Summary of “When a parent dies by suicide, how are the children told?”

Compared with those who’ve lost a parent to other forms of sudden death, children bereaved by suicide are more likely to suffer adverse outcomes.
Since such prejudice can extend to the close family members of those who actually die by suicide, it’s easy to see why so many are wary of acknowledging the suicide of a parent.
One woman who’d lost her father to suicide six years prior wondered aloud: ‘Will the stigma be attached to the children, to the children’s children, and to their children in turn?’.
Research on the emotional impact of parental suicide is surprisingly slim, with much of the literature tending to focus on suicide bereavement in the opposite direction.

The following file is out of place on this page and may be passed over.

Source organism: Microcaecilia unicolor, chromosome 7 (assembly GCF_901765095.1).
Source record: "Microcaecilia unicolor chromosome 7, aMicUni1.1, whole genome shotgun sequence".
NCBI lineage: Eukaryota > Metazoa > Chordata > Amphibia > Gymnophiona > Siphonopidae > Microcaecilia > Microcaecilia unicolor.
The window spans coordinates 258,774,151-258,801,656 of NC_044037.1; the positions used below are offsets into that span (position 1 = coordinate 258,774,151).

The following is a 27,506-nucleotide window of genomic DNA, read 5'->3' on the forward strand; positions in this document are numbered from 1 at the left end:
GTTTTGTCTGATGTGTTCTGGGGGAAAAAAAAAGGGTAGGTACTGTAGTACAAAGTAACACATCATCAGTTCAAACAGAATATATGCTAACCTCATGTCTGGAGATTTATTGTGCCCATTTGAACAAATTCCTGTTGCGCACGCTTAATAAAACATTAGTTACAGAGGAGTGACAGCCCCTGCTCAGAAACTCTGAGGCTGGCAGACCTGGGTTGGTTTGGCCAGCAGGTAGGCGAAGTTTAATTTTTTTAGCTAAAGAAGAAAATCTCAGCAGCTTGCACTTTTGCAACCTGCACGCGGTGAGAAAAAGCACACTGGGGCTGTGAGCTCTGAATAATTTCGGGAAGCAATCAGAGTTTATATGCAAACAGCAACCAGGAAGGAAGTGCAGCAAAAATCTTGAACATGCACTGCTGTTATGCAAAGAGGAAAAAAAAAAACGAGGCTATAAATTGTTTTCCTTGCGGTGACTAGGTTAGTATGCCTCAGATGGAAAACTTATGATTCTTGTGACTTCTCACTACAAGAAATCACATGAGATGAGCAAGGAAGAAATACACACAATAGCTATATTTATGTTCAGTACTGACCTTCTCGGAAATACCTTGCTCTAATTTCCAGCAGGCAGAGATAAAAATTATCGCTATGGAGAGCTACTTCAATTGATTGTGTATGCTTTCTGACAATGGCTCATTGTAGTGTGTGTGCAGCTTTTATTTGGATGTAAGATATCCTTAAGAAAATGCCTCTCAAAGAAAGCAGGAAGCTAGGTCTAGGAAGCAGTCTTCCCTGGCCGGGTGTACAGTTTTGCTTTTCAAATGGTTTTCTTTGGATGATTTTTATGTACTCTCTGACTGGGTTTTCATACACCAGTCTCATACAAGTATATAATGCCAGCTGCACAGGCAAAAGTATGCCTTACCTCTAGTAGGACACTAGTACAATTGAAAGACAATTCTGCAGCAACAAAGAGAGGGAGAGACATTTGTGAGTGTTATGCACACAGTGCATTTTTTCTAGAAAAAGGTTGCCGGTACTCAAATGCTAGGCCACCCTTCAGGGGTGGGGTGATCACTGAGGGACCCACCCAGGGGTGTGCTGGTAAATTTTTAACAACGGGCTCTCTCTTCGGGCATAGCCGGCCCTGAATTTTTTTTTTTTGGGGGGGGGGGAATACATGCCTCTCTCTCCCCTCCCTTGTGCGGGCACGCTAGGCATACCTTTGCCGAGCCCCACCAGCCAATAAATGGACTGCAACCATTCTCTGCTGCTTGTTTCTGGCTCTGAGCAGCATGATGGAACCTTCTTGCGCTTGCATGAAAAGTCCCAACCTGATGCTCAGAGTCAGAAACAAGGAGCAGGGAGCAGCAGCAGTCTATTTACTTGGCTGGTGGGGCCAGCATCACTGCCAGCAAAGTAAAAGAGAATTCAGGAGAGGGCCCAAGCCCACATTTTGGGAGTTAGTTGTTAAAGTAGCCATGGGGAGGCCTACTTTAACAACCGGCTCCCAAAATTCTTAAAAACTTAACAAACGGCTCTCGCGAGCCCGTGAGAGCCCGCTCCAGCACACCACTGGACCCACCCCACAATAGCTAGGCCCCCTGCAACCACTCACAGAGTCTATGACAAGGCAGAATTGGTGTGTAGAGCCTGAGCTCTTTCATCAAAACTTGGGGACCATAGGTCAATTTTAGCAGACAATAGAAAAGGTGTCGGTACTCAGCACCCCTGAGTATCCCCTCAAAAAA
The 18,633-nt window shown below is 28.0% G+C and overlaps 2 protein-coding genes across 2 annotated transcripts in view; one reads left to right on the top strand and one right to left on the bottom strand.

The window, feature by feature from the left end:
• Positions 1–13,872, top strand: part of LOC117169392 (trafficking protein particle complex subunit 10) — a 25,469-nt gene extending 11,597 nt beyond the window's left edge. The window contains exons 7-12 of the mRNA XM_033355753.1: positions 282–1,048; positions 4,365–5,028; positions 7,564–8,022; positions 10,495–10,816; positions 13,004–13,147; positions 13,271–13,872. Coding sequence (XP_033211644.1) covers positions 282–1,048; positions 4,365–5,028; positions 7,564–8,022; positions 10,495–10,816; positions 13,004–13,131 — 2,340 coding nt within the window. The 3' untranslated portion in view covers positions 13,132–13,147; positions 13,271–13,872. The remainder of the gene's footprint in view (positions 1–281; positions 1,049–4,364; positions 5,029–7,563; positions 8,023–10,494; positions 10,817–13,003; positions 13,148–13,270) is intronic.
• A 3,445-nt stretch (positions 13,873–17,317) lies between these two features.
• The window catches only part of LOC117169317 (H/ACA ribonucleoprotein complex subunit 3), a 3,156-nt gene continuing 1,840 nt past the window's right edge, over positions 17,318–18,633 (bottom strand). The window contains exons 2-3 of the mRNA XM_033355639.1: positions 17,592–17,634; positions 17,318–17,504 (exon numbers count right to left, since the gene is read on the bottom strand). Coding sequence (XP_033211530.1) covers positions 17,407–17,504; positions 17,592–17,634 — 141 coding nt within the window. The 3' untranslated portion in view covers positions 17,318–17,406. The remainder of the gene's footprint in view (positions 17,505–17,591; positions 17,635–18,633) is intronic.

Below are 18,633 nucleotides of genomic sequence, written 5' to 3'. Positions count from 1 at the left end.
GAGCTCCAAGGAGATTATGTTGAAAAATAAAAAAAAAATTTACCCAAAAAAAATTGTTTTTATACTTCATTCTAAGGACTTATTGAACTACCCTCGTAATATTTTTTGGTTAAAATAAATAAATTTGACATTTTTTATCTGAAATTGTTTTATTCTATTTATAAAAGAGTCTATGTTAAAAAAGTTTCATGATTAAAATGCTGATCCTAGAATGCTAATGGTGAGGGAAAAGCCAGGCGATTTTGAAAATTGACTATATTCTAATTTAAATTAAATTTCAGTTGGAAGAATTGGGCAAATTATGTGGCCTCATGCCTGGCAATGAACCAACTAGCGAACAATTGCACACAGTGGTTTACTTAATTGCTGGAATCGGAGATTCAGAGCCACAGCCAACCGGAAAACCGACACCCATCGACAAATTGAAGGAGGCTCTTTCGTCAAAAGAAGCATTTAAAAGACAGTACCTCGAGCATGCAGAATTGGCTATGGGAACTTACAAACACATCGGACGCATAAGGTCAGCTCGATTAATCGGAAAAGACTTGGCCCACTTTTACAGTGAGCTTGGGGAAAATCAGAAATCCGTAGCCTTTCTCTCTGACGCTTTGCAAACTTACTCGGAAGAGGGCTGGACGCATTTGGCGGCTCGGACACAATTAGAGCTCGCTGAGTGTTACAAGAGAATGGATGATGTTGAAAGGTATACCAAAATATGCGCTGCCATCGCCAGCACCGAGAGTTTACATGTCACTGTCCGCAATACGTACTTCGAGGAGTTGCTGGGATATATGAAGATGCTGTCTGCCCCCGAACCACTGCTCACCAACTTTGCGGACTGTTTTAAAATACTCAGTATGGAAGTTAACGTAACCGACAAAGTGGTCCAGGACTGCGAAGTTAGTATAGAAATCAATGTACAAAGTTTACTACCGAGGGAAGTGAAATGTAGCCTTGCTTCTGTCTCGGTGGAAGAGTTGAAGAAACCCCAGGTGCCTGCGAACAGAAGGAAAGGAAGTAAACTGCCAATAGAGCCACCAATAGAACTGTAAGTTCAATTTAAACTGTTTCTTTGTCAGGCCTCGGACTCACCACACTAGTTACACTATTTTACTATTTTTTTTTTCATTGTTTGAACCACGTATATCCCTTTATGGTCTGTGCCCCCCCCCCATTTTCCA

Many children attribute the suicide to something they’d recently done to upset the parent.
In other situations, the child is spared from exposure to the act itself, but the living parent is adamant that the child not be told of the suicide.
‘For adult children of suicide,’ writes Cain, ‘the most salient precipitate in their relationship with their offspring is the fear-laden expectation that their youngsters will also commit suicide especially if a particular child [is] perceived as resembling the suicided grandparent in some significant respect – looks, temperament, talents, or interests.
‘ Because many such adult children of suicides keep the information assiduously hidden as a family secret, the third generation might be completely unaware of why their parent treats them the way they do.

The orginal article.

Summary of “How to Grant Your Child an Inner Life”

So many of the worst nightmares of parenting start with a phone call: a child out of arm’s reach, not in the house, not in her bed.
There probably are teen-agers out there who could face an existential fear without a single Internet search, without texting or posting or sharing, who could cover their tracks sufficiently to prevent a determined parent from snooping, but I haven’t met any.